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The Daily Wildcat

The Daily Wildcat

 

Civility should not negate decisive arguments

In a lecture last Friday in the Kiva room of the Student Union Memorial Center, current National Endowment for the Humanities chairman Rep. Jim Leach (R.-Iowa) spoke of the importance of civil discourse in what he calls an increasingly socially divided time in American history. Leach, who served 30 years in the House of Representatives before he was appointed chairman of the NEH, developed an argument that was strongly in favor of a more “”polite and civilized”” method of politics.

“”Negativism attacks the soul of society,”” Leach said, before moving on to explain his perspective on the state politics, including metaphors involving baseball this author can’t claim to understand any more than she understands cricket. He posed the question, “”Can politics be as good as sports?””

Leach’s point is well made, given the increasingly polarized nature of the two main political parties in this country. In a game of baseball, Leach explained, one must “”respect the opponent, study what the opponent does.”” The advantages of sports over politics, according to Leach, are that while one includes referees and basic sportsmanship, the other is characterized by “”uncivil and corporate speech”” and “”language of enemies.””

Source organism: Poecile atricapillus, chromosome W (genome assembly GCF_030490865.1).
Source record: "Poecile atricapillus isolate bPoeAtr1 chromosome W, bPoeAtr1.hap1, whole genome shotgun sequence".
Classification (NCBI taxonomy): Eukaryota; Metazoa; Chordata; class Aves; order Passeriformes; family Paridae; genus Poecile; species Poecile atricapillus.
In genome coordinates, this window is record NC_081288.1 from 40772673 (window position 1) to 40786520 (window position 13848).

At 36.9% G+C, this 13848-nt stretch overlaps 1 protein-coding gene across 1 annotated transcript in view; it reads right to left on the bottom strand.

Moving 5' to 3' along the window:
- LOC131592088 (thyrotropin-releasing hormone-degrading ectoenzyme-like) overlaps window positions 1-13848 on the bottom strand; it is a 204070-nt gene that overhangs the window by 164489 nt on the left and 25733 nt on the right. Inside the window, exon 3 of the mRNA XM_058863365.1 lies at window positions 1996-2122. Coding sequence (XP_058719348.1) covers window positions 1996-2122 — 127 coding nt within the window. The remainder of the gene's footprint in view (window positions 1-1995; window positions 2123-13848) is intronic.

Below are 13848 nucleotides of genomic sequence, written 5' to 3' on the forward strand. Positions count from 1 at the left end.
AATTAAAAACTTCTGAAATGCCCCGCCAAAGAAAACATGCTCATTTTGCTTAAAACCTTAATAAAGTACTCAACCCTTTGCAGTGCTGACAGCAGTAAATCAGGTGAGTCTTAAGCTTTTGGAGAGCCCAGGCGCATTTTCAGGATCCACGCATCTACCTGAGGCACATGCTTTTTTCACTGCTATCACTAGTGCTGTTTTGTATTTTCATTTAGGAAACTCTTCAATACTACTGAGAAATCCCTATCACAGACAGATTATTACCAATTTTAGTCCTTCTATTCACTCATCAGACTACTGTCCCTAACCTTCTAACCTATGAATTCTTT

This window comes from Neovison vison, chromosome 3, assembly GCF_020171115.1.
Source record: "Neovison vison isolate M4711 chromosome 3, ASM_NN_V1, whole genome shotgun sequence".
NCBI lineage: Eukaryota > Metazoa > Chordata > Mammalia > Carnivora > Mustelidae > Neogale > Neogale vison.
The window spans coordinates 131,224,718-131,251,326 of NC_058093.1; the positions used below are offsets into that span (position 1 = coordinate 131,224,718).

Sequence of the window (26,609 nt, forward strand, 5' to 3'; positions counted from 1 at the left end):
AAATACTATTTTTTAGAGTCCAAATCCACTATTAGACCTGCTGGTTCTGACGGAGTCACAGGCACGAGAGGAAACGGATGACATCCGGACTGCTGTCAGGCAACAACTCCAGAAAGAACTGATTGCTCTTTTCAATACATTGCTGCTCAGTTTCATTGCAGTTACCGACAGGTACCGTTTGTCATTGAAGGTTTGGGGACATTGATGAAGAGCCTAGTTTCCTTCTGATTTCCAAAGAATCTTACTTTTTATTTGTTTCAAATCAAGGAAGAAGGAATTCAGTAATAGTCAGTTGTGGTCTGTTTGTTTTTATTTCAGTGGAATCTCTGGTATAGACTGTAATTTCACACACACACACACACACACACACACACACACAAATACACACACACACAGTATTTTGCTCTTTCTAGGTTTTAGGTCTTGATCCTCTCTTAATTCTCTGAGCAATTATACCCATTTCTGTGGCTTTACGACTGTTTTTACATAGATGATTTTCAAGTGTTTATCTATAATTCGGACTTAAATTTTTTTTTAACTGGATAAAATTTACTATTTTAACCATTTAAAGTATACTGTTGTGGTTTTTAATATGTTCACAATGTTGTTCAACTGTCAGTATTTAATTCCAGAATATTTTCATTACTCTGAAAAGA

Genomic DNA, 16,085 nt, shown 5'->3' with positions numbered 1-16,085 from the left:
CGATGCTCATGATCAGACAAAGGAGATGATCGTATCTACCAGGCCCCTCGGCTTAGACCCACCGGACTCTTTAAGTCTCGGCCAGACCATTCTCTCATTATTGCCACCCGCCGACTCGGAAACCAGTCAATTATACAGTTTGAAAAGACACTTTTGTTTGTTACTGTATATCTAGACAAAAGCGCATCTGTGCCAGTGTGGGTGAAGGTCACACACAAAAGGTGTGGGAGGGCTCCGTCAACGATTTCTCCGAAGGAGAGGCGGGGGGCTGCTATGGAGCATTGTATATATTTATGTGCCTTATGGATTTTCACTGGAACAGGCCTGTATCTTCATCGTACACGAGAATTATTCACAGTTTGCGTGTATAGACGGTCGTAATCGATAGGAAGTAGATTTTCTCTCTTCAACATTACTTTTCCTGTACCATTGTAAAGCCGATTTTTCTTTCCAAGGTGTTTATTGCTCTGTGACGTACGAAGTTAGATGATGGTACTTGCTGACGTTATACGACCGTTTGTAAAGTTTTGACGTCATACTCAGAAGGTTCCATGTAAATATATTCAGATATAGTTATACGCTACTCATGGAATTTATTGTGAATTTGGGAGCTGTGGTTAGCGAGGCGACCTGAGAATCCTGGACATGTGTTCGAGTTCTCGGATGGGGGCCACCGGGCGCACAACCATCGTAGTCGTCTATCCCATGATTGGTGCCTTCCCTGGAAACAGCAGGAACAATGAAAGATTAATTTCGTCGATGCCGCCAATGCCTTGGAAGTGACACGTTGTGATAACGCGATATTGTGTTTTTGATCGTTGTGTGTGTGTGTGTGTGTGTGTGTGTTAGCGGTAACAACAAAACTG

Mr. Leach’s comments are especially timely in the tsunami-like wake of the current healthcare bill. From puerile name-calling to threats and actions of violence by both members of Congress and civilians, civil discourse is certainly a topic that is and should be at top of the proverbial citizen watch-list. But with all due respect to Leach, barring violence, radical ideas and provocative speech have a due place in the democratic process and should not be shamed or limited.

To apply Leach’s argument to the political process at the UA and in the state of Arizona, some more incendiary speech would bolster discussion and promote critical thinking among elected officials that might otherwise remain silent and stoic. A contentious vote is more desirable than a unanimous one: students would certainly have appreciated a regent who spoke out in any decisive manner against the proposed tuition increases, which were approved by an overwhelmingly wide margin. Likewise, constituents should appreciate the decisive statements made by Associated Students at the University of Arizona Sen. Daniel Wallace at last week’s senate meeting regarding the proposed special election for the Public Interest Rights Group. His condemnation of the proposed election was decisive and could be seen by some as “”negativism,”” but it promoted discussion and due consideration of the situation by ASUA senators. Before Wallace spoke out, it was speculated that PIRG’s fee-grubbing measures would pass unanimously.

Leach said, “”the logic is really the message,”” and as such, the logic here is a poor message for the process of government. While Leach is correct that civility and civic engagement are imperative to effective government, arguments both moderate and visionary should be appreciated and promoted.

— Anna Swenson is the sophomore majoring in English. She can be reached at letters@wildcat.arizona.edu.

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